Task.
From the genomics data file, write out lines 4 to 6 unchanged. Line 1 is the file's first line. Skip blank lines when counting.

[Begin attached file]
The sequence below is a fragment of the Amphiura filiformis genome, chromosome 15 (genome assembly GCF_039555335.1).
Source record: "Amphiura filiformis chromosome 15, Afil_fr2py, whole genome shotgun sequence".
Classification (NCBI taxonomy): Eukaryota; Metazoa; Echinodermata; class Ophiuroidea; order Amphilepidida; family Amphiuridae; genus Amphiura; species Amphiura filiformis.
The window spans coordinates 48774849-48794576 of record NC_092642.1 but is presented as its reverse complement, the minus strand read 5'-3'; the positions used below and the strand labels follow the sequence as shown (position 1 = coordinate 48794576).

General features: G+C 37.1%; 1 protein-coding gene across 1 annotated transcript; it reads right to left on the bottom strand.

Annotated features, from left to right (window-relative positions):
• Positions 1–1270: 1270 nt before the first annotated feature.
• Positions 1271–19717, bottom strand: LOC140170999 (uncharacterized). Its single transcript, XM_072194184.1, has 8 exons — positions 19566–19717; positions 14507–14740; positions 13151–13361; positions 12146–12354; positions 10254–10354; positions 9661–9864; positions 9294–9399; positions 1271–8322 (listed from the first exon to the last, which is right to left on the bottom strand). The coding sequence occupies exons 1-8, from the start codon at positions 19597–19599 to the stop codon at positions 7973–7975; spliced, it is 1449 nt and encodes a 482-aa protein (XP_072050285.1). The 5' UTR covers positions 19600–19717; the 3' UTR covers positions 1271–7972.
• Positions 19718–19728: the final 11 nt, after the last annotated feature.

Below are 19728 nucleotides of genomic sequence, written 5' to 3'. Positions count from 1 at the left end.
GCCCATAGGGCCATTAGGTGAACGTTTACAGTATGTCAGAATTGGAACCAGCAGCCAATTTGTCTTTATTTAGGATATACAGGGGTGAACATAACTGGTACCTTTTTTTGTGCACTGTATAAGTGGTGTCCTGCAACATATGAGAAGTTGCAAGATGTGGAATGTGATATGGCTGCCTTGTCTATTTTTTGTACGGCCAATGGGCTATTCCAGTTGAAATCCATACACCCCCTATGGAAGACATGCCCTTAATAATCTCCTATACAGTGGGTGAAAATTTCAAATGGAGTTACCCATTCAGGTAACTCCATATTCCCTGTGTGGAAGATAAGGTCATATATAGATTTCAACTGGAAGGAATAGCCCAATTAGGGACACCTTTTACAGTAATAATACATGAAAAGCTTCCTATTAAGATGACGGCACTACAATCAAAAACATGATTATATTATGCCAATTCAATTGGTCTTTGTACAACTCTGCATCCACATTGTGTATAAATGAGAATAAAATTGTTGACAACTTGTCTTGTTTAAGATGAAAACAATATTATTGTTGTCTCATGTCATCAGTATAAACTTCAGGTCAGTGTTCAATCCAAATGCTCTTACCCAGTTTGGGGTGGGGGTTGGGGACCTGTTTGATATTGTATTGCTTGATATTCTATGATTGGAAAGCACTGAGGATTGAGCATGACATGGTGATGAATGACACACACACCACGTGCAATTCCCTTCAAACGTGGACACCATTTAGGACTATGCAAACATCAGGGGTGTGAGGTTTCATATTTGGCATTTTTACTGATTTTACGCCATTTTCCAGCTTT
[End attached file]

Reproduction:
The window spans coordinates 48774849-48794576 of record NC_092642.1 but is presented as its reverse complement, the minus strand read 5'-3'; the positions used below and the strand labels follow the sequence as shown (position 1 = coordinate 48794576).

General features: G+C 37.1%; 1 protein-coding gene across 1 annotated transcript; it reads right to left on the bottom strand.

Annotated features, from left to right (window-relative positions):